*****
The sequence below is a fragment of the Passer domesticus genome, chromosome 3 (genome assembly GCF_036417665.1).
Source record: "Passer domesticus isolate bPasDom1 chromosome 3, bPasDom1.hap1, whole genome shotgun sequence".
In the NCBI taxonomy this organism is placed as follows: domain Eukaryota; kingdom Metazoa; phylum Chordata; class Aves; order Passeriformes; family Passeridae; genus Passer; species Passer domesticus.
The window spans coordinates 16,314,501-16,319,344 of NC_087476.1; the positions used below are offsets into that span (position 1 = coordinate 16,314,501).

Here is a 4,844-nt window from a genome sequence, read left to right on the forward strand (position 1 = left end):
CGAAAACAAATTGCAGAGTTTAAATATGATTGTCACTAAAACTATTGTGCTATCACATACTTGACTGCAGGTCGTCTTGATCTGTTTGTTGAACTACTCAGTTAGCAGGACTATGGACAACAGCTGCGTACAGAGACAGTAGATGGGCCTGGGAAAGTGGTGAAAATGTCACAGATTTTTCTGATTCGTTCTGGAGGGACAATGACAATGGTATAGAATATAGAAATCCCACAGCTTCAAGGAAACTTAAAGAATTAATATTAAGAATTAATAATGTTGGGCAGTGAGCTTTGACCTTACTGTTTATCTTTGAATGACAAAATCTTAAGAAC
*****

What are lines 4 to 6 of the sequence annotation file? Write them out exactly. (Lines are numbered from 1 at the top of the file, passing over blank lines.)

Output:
The window spans coordinates 16,314,501-16,319,344 of NC_087476.1; the positions used below are offsets into that span (position 1 = coordinate 16,314,501).

Here is a 4,844-nt window from a genome sequence, read left to right on the forward strand (position 1 = left end):
CGAAAACAAATTGCAGAGTTTAAATATGATTGTCACTAAAACTATTGTGCTATCACATACTTGACTGCAGGTCGTCTTGATCTGTTTGTTGAACTACTCAGTTAGCAGGACTATGGACAACAGCTGCGTACAGAGACAGTAGATGGGCCTGGGAAAGTGGTGAAAATGTCACAGATTTTTCTGATTCGTTCTGGAGGGACAATGACAATGGTATAGAATATAGAAATCCCACAGCTTCAAGGAAACTTAAAGAATTAATATTAAGAATTAATAATGTTGGGCAGTGAGCTTTGACCTTACTGTTTATCTTTGAATGACAAAATCTTAAGAAC